This presentation from pediatric orthopedic surgeon Ishaan Swarup, MD, shines a light on the developing spine. Focusing on scoliosis and kyphosis, he offers definitions, classifications, physical exam and testing pointers, treatment options and associated outcomes, and tips on when to refer.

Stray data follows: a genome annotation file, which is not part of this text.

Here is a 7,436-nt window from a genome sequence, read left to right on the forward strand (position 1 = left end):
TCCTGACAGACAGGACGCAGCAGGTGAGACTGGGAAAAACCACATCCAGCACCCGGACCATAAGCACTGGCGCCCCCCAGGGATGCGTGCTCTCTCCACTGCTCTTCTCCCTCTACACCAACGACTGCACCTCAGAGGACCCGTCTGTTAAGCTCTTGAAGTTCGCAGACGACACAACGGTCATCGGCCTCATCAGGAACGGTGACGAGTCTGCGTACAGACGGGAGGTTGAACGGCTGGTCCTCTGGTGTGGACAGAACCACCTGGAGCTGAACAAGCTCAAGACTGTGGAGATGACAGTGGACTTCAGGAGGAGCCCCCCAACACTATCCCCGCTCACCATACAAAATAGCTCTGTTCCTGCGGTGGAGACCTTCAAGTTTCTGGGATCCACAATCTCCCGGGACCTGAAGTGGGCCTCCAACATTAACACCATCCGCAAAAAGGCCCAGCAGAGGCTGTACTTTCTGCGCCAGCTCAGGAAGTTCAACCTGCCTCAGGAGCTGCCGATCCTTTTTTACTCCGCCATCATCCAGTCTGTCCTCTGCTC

Yeah. Today we'll try to specifically focus on evaluation and management of this condition, focusing both on scoliosis and ketosis. Um I do have a few disclosures, none of which are relevant to the stock. I do serve on some professional committees for pediatric orthopedic society in the American Academy and I do some consulting work. But again, none of this is relevant to the talk today. So obviously pdf file deformity is a huge topic even though, you know, it might be kind of a very focused area in the care of Children. For me, there's a lot that I see in a lot that I treat in this realm. Um for the purposes of today's talk, we will first go into the definitions of what really is scoliosis and psychosis. What are the technical definitions? Um, one of the things that you know, we should be um we should all know and use when we communicate with each other. Well specifically talk about conditions that are the most commonly seen and these would include things such as idiopathic scoliosis, as well as congenital scoliosis and neuromuscular scoliosis. And then we'll talk about ketosis. Um and really there's two major ones to know when it comes to the hypothesis. And then and for the last couple of minutes I'll just briefly talk about ph orthopedics here at UCSF as well as spine surgery at UCSF, so that everybody is a bit more familiar with with what we do here at this university. So let's jump right in. So what exactly is scoliosis? Well, even though we often times when you use the word scoliosis, you think of a two dimensional deformity, It's usually a lateral curvature of the spine in the frontal plane. But what I'd like to kind of have you understand that this is a three dimensional deformity. And the way I really explain this families is that I say that if you take a wet towel and you ring out the towel and you have a twist, that's essentially what's happening to the spine. It's actually curling upon itself because our imaging modalities are limited. We see this as a two dimensional deformity. But again, this is a three dimensional deformity. And it's important to understand that because that has implications to your physical exam. And for me as a surgeon has implications to what I do surgically now, idiopathic scoliosis. Um sorry, excuse me, scoliosis can be broken down into various different types. And so the big buckets of scoliosis are idiopathic scoliosis, congenital scoliosis, which is essentially a failure of formation or segmentation of the spine during development, neuromuscular scoliosis. So this is patients that may have cerebral palsy read syndrome, some other neuromuscular condition that is attributing that is contributing to their scoliosis. Myopathy is like decisions syndromes like Marfan and Ehlers Danlos and in compensatory scoliosis which could be scoliosis due to a leg length discrepancy, which really isn't scoliosis, but it comes off as an apparent scoliosis. Now on the other hand, what is key emphasis emphasis is looking at the sagittal planes at a lateral X ray and in general all of us have normal parameters of cervical, Lord, Asus, thoracic infosys and lumbar lower doses but thoracic hyperhidrosis can be seen in patients and they're really too big, too big types of that. One is postural, which is essentially flexible and the other is structural and the most common condition that falls under the structural category as Sherman's disease. And we'll talk about that as well. So let's talk um for the briefly about idiopathic scoliosis, since that's the topic that, you know most of us have seen. And um it's definitely something that is commonly seen in the primary care setting. So generally idiopathic scoliosis. What is the ideology of it? Well, it's really unknown. There have been various studies that have been done um, looking at the genetics and there are some studies that have shown that there are some auto zonal dominant traits to idiopathic scoliosis. However, uh, there is incomplete penetrates. So even though as a surgeon, when I see patients with idiopathic scoliosis, I often, I mean I always ask about family history, but it's clear that it does not go from generation to generation overall, we classify, we sub classify idiopathic scoliosis into three types, juvenile, infantile, juvenile and adolescent. And this is purely based off of the age at time of diagnosis. So the infantile group is essentially Children between the ages of zero and three that are diagnosed with idiopathic scoliosis juveniles between three and 10 and an adolescent, which is the most common Um is essentially Children that are over the age of 10 diagnosed with scoliosis. What is the epidemiology? Well, um, scoliosis in general is quite common. It is seen in about 2-3% of Children. However, more severe curves are less common, so you can see there, the prevalence dropped significantly for curves greater than 20°. It is important to note that by definition, in order for a child to have scoliosis, the curve must measure greater than 10°. If it's less than 10°, it is not scoliosis, it is what we consider spinal asymmetry. And in fact the prevalence of spinal symmetries is probably much much larger than even 3% of the population. This is a nice table here which shows that if you look at the distribution of boys and girls with scoliosis for smaller curves occurs between 10 and 20°. The ratio is relatively similar for boys and girls. However, the more severe curves um tend to happen more commonly in girls. And that's the reason why when we think of patients scoliosis, you know, it is often times more commonly seen. More severe curves are more commonly seen in girls than they are in boys. The clinical evaluation, I think this is probably one of the more most important slides that I'll be sharing with you today. I think in general when we see these Children for scoliosis, oftentimes patients come in with a concern or families come in with a concern of cosmetic appearance. And oftentimes either the story is that it's a summer holiday, go to the beach and you notice that you know, something looks different, shoulder height looks different, The pelvis looks different, There's waste crease, asymmetry and oftentimes those are the things that families perceive first, which often times prompt a referral for evaluation. It is important to note that back pain is not commonly seen in idiopathic scoliosis. And actually the back pain is a is a typical and so oftentimes, when I see a patient that has scoliosis and back pain, I'm really scratching my head and thinking about other reasons why a kid may have back pain. And oftentimes I'm thinking about more advanced imaging for that patient because again, that is not a very common finding idiopathic scoliosis. So the history and physical exam are very important, since this is a diagnosis of exclusion. The word has idiopathic in it. And so as a result, we have to do our due diligence and rule out every other potential cost for scoliosis on physical exam. I'll kind of walk you through what I do in my physical exam in. We can talk about how much of that is applicable to the primary care setting. So generally a large part of my exam is inspection. And so what I'm doing is I'm looking at the child from the back, I start from the top and go to the bottom. So I look at shoulder heights, I look at their waist crease, I look at their pelvis. Those are all giving me some subtle ideas of how bad is the deformity it, first of all, is there a deformity? And how bad is the deformity? Then what I'll do is I'll do in atoms forward bending tests. As many of you know, that is just having a child bend forward and this is where I'm looking for thoracic and lumbar prominence. This is exactly where that three dimensional aspect of scoliosis comes into play because it's a rotate. It's derogatory condition. That is why you see one side of the ribs being higher than the other. And so that is what I'm looking at to see what side is higher, which one is more significant. And that's where you would also do your school geometry measurement, which we'll talk about on the next slide on inspection. I'm also looking at their skin. So what am I looking for? What I'm looking for? Cafe ole spots. You know, thinking about neurofibromatosis as possible condition for that's associated scoliosis. Um I'm looking for um harry patches. My thinks about my woman into seals. Um and as a surgeon, it's a surgical candidate. I'm also looking at their skin for things like acne. Um You know, there are some studies that have been published that do show that risk of infection may potentially be higher. And so I'm often times looking at those things, um, as well when I'm, when I'm inspecting a child's back and then I really focus on a neurological exam. Now again in the primary care setting, it's probably more limited than it is in my world. However, Um, it is critical to neurological exam in certain patients. Um specifically, for example, patients that have juvenile idiopathic scoliosis, the patient between the ages of three and 10 Studies have shown that about a 25% of them have an interest spinal abnormality in addition to their scoliosis. So those are the patients that specifically do need a neurological exam in the things that have been known to be found in those patients are things like a chiari or ceramics. And so it's important to do reflexes and do a gross motor and sensory examine those patients. Additionally, it is important to do a neurological exams on patients that have rapid progression of scoliosis. Scoliosis generally doesn't progress very quickly. But when it does, that is another sign of the reason that we should do a thorough neurological exam to make sure there's no abnormality in the neural access that is driving their scoliosis. Um, so that may be another population that would deserve a more thorough neurological exam. Yeah, so moving on to the Scalia motor a little bit more. So this is something that we use commonly in clinical practice, um, essentially a measure of asymmetry. And so it's all done on Adams for bending test and with the patient leaning forward, we measure up and down the spine at different parts of the spine to see how much of a rotational asymmetry there is, and generally If there is more than 5-7° of asymmetry, those are the patients that should be referred. There have been correlation studies because again, this is looking at rotation and so 5-7° Tends to correlate to about 15-20° curve. And so those are patients that have truly have a definite diagnosis of scoliosis and there's definitely the ones that should be followed by an orthopedic surgeon so that we can determine whether they need any kind of treatment. Now, if admittedly, a lot of us don't have a Scalia monitor and actually I don't carry Scalia meter around anymore. And so there are other ways to do this. And so there's a kind of a whole bunch of smartphone apps that have been developed that also do the same thing as a skully ah meter. And in fact if you have just a regular cell phone, you can use your level app which is used in carpentry to kind of do the same thing, which is essentially showing you whether things are level or not. So if there is a suspicion for scoliosis, what do we do next? Well, our first step is to get imaging and imaging for patients of scoliosis is an X ray. So generally it's a standing, high quality papa X ray as well as a lateral luxury of the entire spine. Now, the reason we do P. A X rays, there's a couple of different reasons, but in general, as a spine surgeon were oftentimes looking at patients from the back. And so by convention, as you've probably seen in the X ray up showing already and a couple of X rays that I'll show you all of the extras are looking from the back. So the left is the left and the right is the right. Um In addition we do get lateral x rays as well just to kind of see what, how is the deformity? How is the scoliosis affecting their saddle profile? Um And there are some abnormalities that you can see on the saddle profile, which could be a typical, which again qu into could this be something other than idiopathic scoliosis and some findings that are typical which go with the diagnosis itself. Now, the measurements that we do and oftentimes these are done by a radiologist, is what we call a cobb angle. And this is looking at the most severe curve that you can find in the spine. Oftentimes residents and fellows will ask me, how do you determine where one curve stops and the other one begins? And I tell them, you know, the easiest way to tell is to look at the disk spaces between the vertebra and so you can tell that if there is a right to massacre. For example, in that image on the upper, upper right there, you can see all the vertebra are wedged so that the smaller part of the disk spaces towards the cavity of the curve. Also for imaging, I would say that it's probably best to have imaging done a facility that that routinely does scoliosis measurements and that's for a couple of reasons. One is, it is very technique dependent. Oftentimes these extras have to be stitched together by the radiology tech. And so a place that does this more often um, is uh, is more fast salad doing that. And the other is the measurement. So you want to have a radiologist who does these more than just a handful of a handful of times a year so that we get reliable measurements for these patients. There are some more emerging technologies that are coming out and a lot of these have to do with the fact that we want to minimize the radiation that Children receive, especially for spinal imaging. Um and so there are some things that have been written about are being done um surface topography, which is actually a relatively it's been around for a long time but it actually has some renewed interest in order to see. Is there any any topographic measures, any um and inspection measures that we could correlate with spinal deformity. And so we are starting to do that a bit at UCSF and there's gonna be more to come on that as we start to validate that and use that for clinical decision making. But still, I think that's a couple of years down the road for us now. What about more advanced imaging mris Well, in general, I would say that in the primary care setting it's pretty rare that you would be ordering this. But things that conditions are where I consider an MRI our patients certain diagnoses. So, for example, the juvenile idiopathic scoliosis patient, um you know, if they're old enough to be able to tolerate as an MRI without sedation and if I have a heavy, high enough concern for neural axis abnormality, I will definitely order that um patients that have any abnormal findings on exam. So, a typical, you know, asymmetric reflexes, asymmetric abdominal reflexes or atypical curve patterns. Um if you know, for those of us that look at scoliosis enough, you know, we know that our right thoracic curve is very common. Whenever you see a left thoracic curve, then that's a typical and oftentimes those are the patients that need to have an MRI. And uh and then the last cohort that I usually get an MRI and other patients that we're gonna be doing surgery and there's a couple of reasons for that. One of them is, again, even though the diagnosis, idiopathic scoliosis, um, you know, they're undergoing surgery, they're going to be undergoing, you're monitoring. So if there is an abnormality you would rather know than not know. And the other is it also gives me an idea of their anatomy, especially from a surgical planning point of view. Now, you know, we wrote a paper about this and we found that actually the rates of neural axis abnormalities, even in patients that have idiopathic scoliosis is quite high. But it's important to recognize that a lot of those patients do not need any intervention for their neural axis abnormality. It could be a small cyst, it could be a very small ceramics. Again, none of which may need treatment, but it is again important to recognize those um, those findings. So why do we treat scoliosis? Well, you know, why does this matter so much? And, and this a lot of this information comes from natural history studies that were done in Iowa uh many years ago. And so these studies were done in Iowa because they had a relatively um stable population that they followed from multiple years. So it was a landmark paper, I'm sorry, this may not project so well, but it was a landmark paper by Stuart Weinstein, in which he followed patients for over 40 years with idiopathic scoliosis and generally scoliosis the way I think about it, there's a couple of implications. The biggest and the kind of, the most scary implication is the cardiopulmonary implication of cardio pulmonary function. Now, it is important to note that those implications of changes in PFT s restrictive lung disease, Things like that oftentimes happened when the curve gets above 80 and 90° and thankfully in North America, we oftentimes intervene before Children get to that severe of deformity. Now there are some other implications too, including pain later in life. And there was actually a really good study that showed that patients that had or Children that had idiopathic scoliosis or patients identify scoliosis. Children oftentimes have a higher rate of back pain later in life. And the way that works is because it is simply because you're buying. Mechanics are different when you have scoliosis, your disks are being loaded a different, a different way than they are if you don't have scoliosis and as a result you're probably more prone to developing degenerative changes and so they may have more back pain later in life. And then the most obvious and I think the one that is probably, you know, really the elephant in the room is the is the Cosme Asus and the self image part of this. I do you know, seeing patients with scoliosis, there is a huge part of this which is psychological and um kind of implications to self image. And I think that's an important part of the discussion with families and patients that have scoliosis. Generally the options for treatment depends on, I'm sorry, are threefold one is observation. The other is bracing and the last one is surgical management. I'll talk a little bit more about this in detail in the subsequent slides. The decision for treatment depends all upon the risk, the magnitude of the curve and their risk for progression. So generally curves that are between 10 and 25° are the ones we're observing. And the reason we're observing those is because as you can see from this natural history study by Weinstein, those are the curves that have the lowest risk of progression. Um and so it's fair to watch those and see what happens. Some get worse, but the majority of them don't. Now, the larger the magnitude of the curves, curves that get above 25 and 30° have a higher likelihood of progressing. And so those are the ones that we start to think a little bit more critically about intervening. The other thing that determines risk of curve progression, that kind of the most significant driver of it is growth. So generally scoliosis gets worse as you grow. And so that is something else that plays a huge role in my decision making of what treatment I'm offering to the family. And so what are some factors II or was some things I look at someone is skeletal growth remaining. So oftentimes on that X ray that we've obtained, we can look at their pelvic hypothesis. Um and that reliably closes from lateral to medial. And so there's this thing called the reserve stage, which you've probably seen it in a lot of notes that we all right. And that helps me figure out how much growth the child has left. If it's a female, I'm looking at their menstrual history and age of monarchy because we know that peak growth velocity happens right before monarchy. And then generally growth happens for about a year and a half to two years after monarchy and girls. So that's helping me figure that out. And thirdly, it's actually the growth chart. Um And so I often times, you know, look at the growth chart, it's a patient that's been in our system here at UCSF. I can go and look at the pediatrician's note and look at the growth chart that they have generated and see what are they doing. And so that kind of helps me a lot to figure out treatment as well. So generally observation is recommended for most scale the immature patients with curves less than 20-25°. Now, the frequency of observation, whether I'm seeing them every four months or six months or nine months or a year or two years, all depends on the patient's age and growth potential. So if it's a child who's 10 whose pre monarchical has a 20° curve I'm probably seeing that child back every six months just to make sure that curve is not getting worse because they have a significant amount of growth left. Whereas on the other end of the spectrum with an 18 year old, post monarchical female with a 20° curb, I might, I might, you know, make the follow up there from a year to two years just because their risk of progression is so much lower because their growth potential is so much lower. Now curves that get much larger are the ones that I started to watch more closely. Um, and so 50 to 70° curves. For example, if a curve gets up to 50°, we know those are the ones those are the those are the bad actors and the reason why they're bad actors because even after skilled maturity, those can progress a degree a year for the rest of your life. And so this goes into a little bit of decision making for when we intervene with surgery. So the reason why, you know, oftentimes I get asked what's so magical about 45 or 50 degrees. And the reason is is because, again, natural history studies have shown us because that's the critical number where even after you re scale the maturity those crooks can get can progress about a degree a year for the rest of your life. So if you have a 50 degree curve when you're 18 years old, That can end up being a 75 or 80° curve by the time you're 50, which again, can have implications to cardiopulmonary function, which again, is something that we want to avoid in this, in this, in these patients. So bracing. Who's a good candidate? So we talked about observation and who's a good candidate for bracing, bracing is generally considered for curves that are between 25 and 45° in patients that have growth remaining. And so the goal of bracing. And again, this is a very important point. And something I try to express the patients and families is that the goal of bracing us not to make the scoliosis go away. There's nothing that we can do to do to make it go away. But the goal is to stop it from progressing. And if so, if it's a 30° curve when we started, It would be fantastic if you could keep it at 30° once the child is rescheduled to maturity, bracing is not a walk in the park. It is a commitment and it's a real commitment on behalf of the child. It's a real commitment on behalf of the family. And so oftentimes this is a pretty serious conversation that I'm having the families and oftentimes, you know, these are the families I spend extra time with and um it's one of the perks of being at a place like UCSF where I have support staff who can help me, um counsel families put them in touch with other kids who have done bracing because we know that bracing will only work if the family and the child buys into it. So compliance is really key. There have been good studies which have looked at how how many hours should be. Should we be bracing Children? And so this graph that you can see on the upper right Really shows that you need to have a child and embrace for over 18 hours a day in order to really get the maximum benefit of the brace. And so that's generally what I recommend. And if you can think about your average day, 18 hours, a big chunk of the day. And so again, that's the reason why I think this is a real commitment. But that's the general, that's the reason why we make the journal recommendations for 16, 18 hours a day minimum for bracing is to, because that's where we know it's the most efficacious now on the topic of compliance. The other thing that I've recently started to do my practice and did this as a fellow when I was a fellow in philadelphia is that we would put in compliance monitors. And this isn't trying to be big brother and see what's happening, but it's really a patient education tool. And so oftentimes when kids come back to see me after they started bracing, they come with a little compliance report card, which basically shows me, how many hours have they been wearing the brace And it allows us to identify points in the day or points in the week that are really troublesome for them and why they are not able to worry there brace. So we're really trying to boost compliance. It allows me to be to provide more directed counseling to the family and to focus my time and effort on those particular periods of the day of your period of the week where we can improve compliance and have actually been studies that have shown that by just telling that a child that your compliance is being monitored, compliance gets better and that I think speaks to, you know, what many of us know is the hawthorne effect. Right actions change when people are being studied. So there are multiple benefits benefits to that. Now, what about surgery? Um, surgery is generally considered when curves get above 45 and 50°. And again, I've alluded to the reasons for that. And the reasons are because those are the ones that progress even after skeletal maturity. So generally, you know, it's a growing child and increasing curb over 45-50°. And the goal of surgery is to stop progression and to achieve a balanced spine. Again, the goal is not to make the X ray look fantastic and to make the curve go from 60 degrees zero degrees. For me, the goals are to balance the spine to do it safely. Um and to get the spine to fuse in that position. So what do I mean by balance? Balance basically means making sure the head is centered over the pelvis because sure enough, this child has a long life ahead of them and and they need to be optimized from biomechanical point of view so that we're not creating a problem for them, things like disc disease, back pain later in life. The conventional surgical management that we recommend is poster spinal fusion and that's kind of the workhorse for what we do in terms of correcting spinal deformity in patients. But there are some other techniques um There are some anterior approaches to spinal fusion as well. Um Now there's a lot of them are becoming less and less common because of better instrumentation that we can do procedurally, but we still consider that in some patients, um there are some other more emerging techniques like spinal tethering, in which we're, what we're trying to do is really harness the growth potential is fine. Now the gathering is still, I would say, relatively experimental um and the indications are somewhat unclear and the outcomes are definitely mixed. Um So one of my colleagues here does do that UCSF but again, I think the jury is out on who's the right patient for that condition for that procedure rather. Um But in general, poster spinal fusion patients do very well. And we have a long track record with this, not only at our institution, but throughout the world with poster spinal fusion patients generally have good functional outcomes and the corrections maintained. And in fact if you look at things like back pain, the rates of back pain patients have had a spinal fusion are pretty comparable to the general population. So let's bring the discussion back to the primary care setting. So when is a referral warranted for these patients? This is a nice algorithm from a paper that was published in Jama a couple of years ago, which really shows that obviously we have screen protocols that have been put together by the Ap and the Pdf with peak society and the scoliosis racial society which really talk about the times and you should be screening the school. The Ammeter is an important tool in screening and figuring out which patients would be referred and then definitely if there is a concern. Um you know I think having a low threshold is reasonable in these cases because I you know I do understand that it caused a lot of anxiety on behalf of the families and the patient when they're told that they have scoliosis, I would say the other patients to refer are ones that have particular syndromes and conditions associated with scoliosis. For example insurance through a policy. Um Insurance with Children with our fans for example as well. Um are probably reasonable candidates who refer for evaluation as well. I also understand that it sometimes takes time to get a referral. And so what are things that can be done? Well an X ray. So again, doing an X ray of high quality X ray at an institution that does X rays or at a facility that does a scoliosis x rays is probably a good first step making sure that families come with the cd of their X ray so that we're not having to repeat imaging for these Children and then um offering some patient education. Um I totally understand that everyone has a very busy practicing a lot to do. Um and so some of the resources that I use are the scoliosis Future Society, the American Academy of Orthopedic Surgeons in the Pediatric Orthopedic Society of North America. And I can send out these websites to you and all three of them have resources for families um in which there who may have a concern for scoliosis just to kind of talk about some basic questions and provide them with some more information. So before we kind of moved to uh some other topics, just a few other uh, you know, important points to discuss here as a surgeon. You know, I definitely think that surgery is a team sport and it is a partnership between not only me but also other providers who take care of this child, including the primary care doctor, the hospitalist, the intensity of the anesthesiologist. And so again, I feel very fortunate to work at Insurance Hospital where we do this often and we often tend to meet as a multidisciplinary team to talk about issues surrounding a particular case. Um and then post operatively is having pathways and goal directed care. Um you know, there is very subjective that we want to fulfill for these families. There's a lot of confusion and a lot of mixed messages, mixed messaging about pain and what to expect after surgery. So I think again, this is uh it really helps to to communicate directly as a team in order to set expectations for patients and families so that we can successfully get them through surgery now. Um, surgery spine surgery in general is major surgery and I think it's very scary to um practitioners, but also scary to families and patients. And so one of things I'd like to also expresses that. I would say generally it is a very safe surgery, especially in a place that does high volume spying. And so this is a paper that was published which looked at over 3000 posters spinal fusions that we're done. And you can look and see that the rates of, you know, kind of, you know, big major complications. The rates of those are very low. Yes, infections happen. Um, yes, hard work and break. But if you look at neurological risks, risk of death, things like that are very low. And so again, I would say that generally surgery is safe in these patients, but again it is important surgery surgery so it is important to convey that to families as well. So in the next kind of five or 10 minutes just kind of move through a couple of other types of scoliosis. And I wanted to vote most of my talk to idiopathic scoliosis since that's the most common type and that's you know what we, all of us collectively see the most of. But let's just talk a little bit about the other types of scoliosis. So congenital scoliosis, this is an important one. Um Now congenital scoliosis by definition results from abnormal growth or development of the vertebral column. This usually is the result of an interview or an event early on in gestation. So kind of around the sixth week of gestation when the spinal column is being formed. Generally it's either a failure of formation or segmentation. Now what that basically means is formation as formation of the vertebra. And segmentation is separation of the vertebra and um sometimes you can have one or the other or you can have a mixed type. The most important thing to recognize about congenital scoliosis um both in the primary care setting and even for me um in orthopedics is that it is very important to rule out associated conditions specifically cardiac and uh and guiyu conditions. So for example just maybe over a month ago I saw a 15 year old kid who had a congenital scoliosis. And sure enough we got an echocardiogram, we've got a G. U. Ultrasound and subsequently an M. R. I. And it showed that the child had a solid retro peritoneal tumor. And so you know these are things that people write about but I think it is definitely common in practice too. So it's having you know uh having a low threshold to get those imaging, especially for the cardiac and G. U. Systems um is a very important point for treatment generally for congenital scoliosis. We don't treat those embracing because they're usually pretty rigid deformities because they're structural. Um And oftentimes surgery is what we will do for them. However, the indications for surgery are very different and often times we will differ surgical management until the child develops some kind of imbalance. Um So whether that's, you know, they're setting balance or they're standing balance or their casual playing whether they tend to tip forward to backwards. Those are things I guide our decision making for surgery for congenital scoliosis patients. The next type to just recognizes neuromuscular syndrome. X. Scoliosis. So these are common in patients with conditions such as fury palsy muscular dystrophy and certain syndromes such as Marfan and Ehlers Danlos. This is a little bit different from congenital scholars in the sense that this is more due to weakness of muscles or muscle imbalance or even spasticity. This results in an imbalance. Oftentimes difficulty with care and implications to their pulmonary function. So this image on the upper right, there is actually one of my patients Um who has read syndrome and her curve measures about 95°. Sure enough, she's had multiple bouts of pneumonia has been admitted to the hospital. Um and so, you know, this can have significant implications to the patient's general health. Talking about going back to a discussion of what are typical and atypical curves typically curves. And neuromuscular scoliosis are these long C shaped curves and you can probably appreciate by looking at this X ray. This looks different from the first extra I showed you for scoliosis. And so oftentimes when I see a C shaped curve um in a kid that doesn't have one of these conditions that raises my antenna and it's a that's an atypical curve in a patient without neuromuscular condition. But in a neuro muscular patient, these are the more typical type of curves we see. Now treatment for them bracing is oftentimes tried because we think that because it's a muscular imbalance, maybe that has some flexibility, but our level of evidence is nowhere as close as it is for the idiopathic scoliosis patients. Remember I showed you that that curve where we see compliance and efficacy of bracing and idiopathic patients. Unfortunately, we don't have such robust data in this population. But hopefully one day we will Um for curves that got about 50°, those are those are those are the ones where we start to consider surgery. But surgery in this population is very different from surgery in the idiopathic population. So I just spent a minute or so talking about surgery is generally safe in the idiopathic population. Surgery in this population is fraught with complications. So there could be many road bumps along the way. And so this is a big part of my counseling with families that I'm doing a spinal fusion for from normal conditions is that you know there is a high risk of complications. Again it's a reason why we do this at a specialist center like a Children's hospital is because oftentimes they go to the ICU intubated um there can be infections, pneumonias, G. I. Issues alias. And so it's really important to make sure that their care is optimized before surgery but also that we're in a setting where we can provide safe postoperative care of the family. So in the last couple of minutes here we'll talk about hypothesis. So if you remember emphasis again, we're looking at the lateral x ray here, we're looking at the trial from the side. And so the first type is what we call postural infosys. And this is something that we all see, right. This is where families come in and they're just concerned that, you know, their son or daughter is just hunched over and oftentimes it's a cosmetic concern that can be voluntarily correct as if you have a child, you inspect them, you look at them from the side and they're Yeah, sure enough there hunched over. But if you ask them to stand straight, stand perfectly straight, that is postural hypothesis because it's flexible. It's not generally associated with any pain or progression. And oftentimes it can be managed with reassurance and in particular cases where families are really concerned. Uh We can sometimes recommend a hypertension hyper extension exercise program, which can be just a short course of physical therapy. Um so that the family can can practice some some good postural habits. Now, the more significant type of typhus is to know about the structural psychosis. So this is kind of what the diagnosis is, the most commonly associated structural hypothesis as Sherman's disease. Um And what we're talking about here is a rigid deformity. And so oftentimes in an X ray, what you'll be looking at, as you can see wedging of the three consecutive vertebrae. So what what I mean by wedging is the answer. Part of the vertebra is narrower than the poster part of the vertebra. And so this is one of my patients whose got Sherman's disease. Um and um you can see that there's some wedging in the mid thoracic spine there on those X rays, the disk space look unhealthy in the sense that they are a little irregular. They seem squished. They're not as healthy as the ones lower down in the lumbar spine. And oftentimes these are the ones that we do have to intervene in some way. Now treatment for structural purposes depends on the magnitude of the emphasis. So all of us obviously have some ketosis, but typhus is greater than I would say 50-60° of the ones where we tend to recommend some physical therapy to see if we can we can help with some dynamic exercises to correct that Psychosis above 60, maybe 75, of ones where we tend to consider embrace and again, the level of evidence for embracing. It's not as great and this is not as well studied in this population, but we still do it. And oftentimes it's what we call a hyperextension brace to help correct the spine. And the point there is to hold the spine in a position So that as growth happens, that the child's natural growth can help them grow out of the hypothesis and encourage that uh sorry, hypothesis that gets above 75 and 80°, the ones where we tend to consider surgery, because again, there could be implications to cardiopulmonary function and some patients can even have pain. Um and so those are kind of in general the algorithm we follow for hypnosis. So I believe we just have about five minutes left for the formal talk part of this, but I'll just show you a couple of examples here of treatment for scoliosis. So we'll go back and forth between the different types of scoliosis. This is a patient um that I saw actually my first month of practice here at UCSF. Um is there is a kid who is I think maybe a month postman article Came in with this about 30° lumbar curve. Had skeletons of skeletal maturity and so I put her in a brace for the extra on the very left of the initial X ray, the extra in the middle of the extra and embrace again. The purpose of the brace is not to make the curve go away but it's to help control the curve. And then just last week um you know she is now kind of plateau in her growth. I see signs of skeletal maturity. So we just discontinue the brace and I would consider this to be embracing success. We kept that curve, that 30 degree curve at 30 degrees. And so to me that's that's a win now it doesn't mean that we're done. I continue to watch this child because again scale the scale of growth is something that you know, we can make our best guess at, but we cannot predict exactly. But again, from a breaking point of view, this is a success. This is a kid with uh with adolescent idiopathic scoliosis and you can see she had about a 65 degree, threw us a curve that underwent a spinal fusion. And so this is what a spinal fusion looks like. Again, the purpose of the surgery is to get the spine if you, so if you look really carefully, you can see at the bottom of the screws, you see some fuzziness around the screws and that's bone that's fusion bone to the bone is starting to fuse. Her balance looks good. Um And so if we continue along this road, um I'd be very happy with the outcome for for this child, this is a younger child. This is a kid who's got a syndrome IQ condition with scoliosis, her curves about 100 degrees. And because she is still growing, she was about 10 years old and she saw me pre monarchical and the most important thing about her is her stature. I mean, she was about four ft tall. And so if I were to fuse her spying, then she would have many issues later in life, including having a short trunk, having um you know, her pulmonary function would be compromised because her one wouldn't develop. And so we did hear what we call a growing rod construct. So screws above, screws below and every six months or so I take her back to the operating room and lengthen that rod so it helps to correct her deformity, meaning it makes her balance better, um but allows her to grow and then eventually once he's read skeletal maturity, then I'll go through and use her definitively. Yeah. So in conclusion here, um I would like to say that, you know, spinal deformity is something, so it's something that we commonly see in Children of all ages. Um It is important to value for scoliosis and key focus as per the guidelines of our professional societies, but also based on your clinical judgment if in doubt obtaining X ray and refer for further evaluation. I think all of us would rather know than not know and I think families would appreciate that too. Um Consider associated conditions, especially for patients that have certain diagnosis of things such as congenital scoliosis, patients with syndromes. Um Those are all important populations to think about associated conditions, observation, embracing our successful strategies for the right patients. And so again, um it's selective. But you know, our treatment algorithm is again based on how bad is the curve and how much growth the child has left and then spine surgery is major surgery, but it is becoming safer and it's generally associated with good outcomes for most patients. However, again, peri operative management is critical to patient outcomes and satisfaction. So I think that's where working together in terms of understanding and setting patient expectations is critical to the work that we all do in taking care of Children. Um In summary, here's a referral slide for our institution. We offer clinical services in both sides of the bay, um The East Bay and the West Bay. My clinical practice is mostly focused out of Oakland. However, I do operate sometimes at Mission Bay. Our clinical outreach in the East Bay spreads all the way from san Ramon walnut Creek in Oakland in the West Bay. Um It's all the way obviously in the city but also to some locations in the North Bay as well. And these are my colleagues in pediatric orthopedics. We have a rapidly growing division um in pediatric orthopedics. I joined the staff here last year after doing all my training on the East Coast. Um But we have three or four of my colleagues helped take care of spine patients as well. And we do offer services for all other pediatric subspecialty care, including sports and limb deformity um and neuromuscular patients as well. Mm. Mm. Yeah.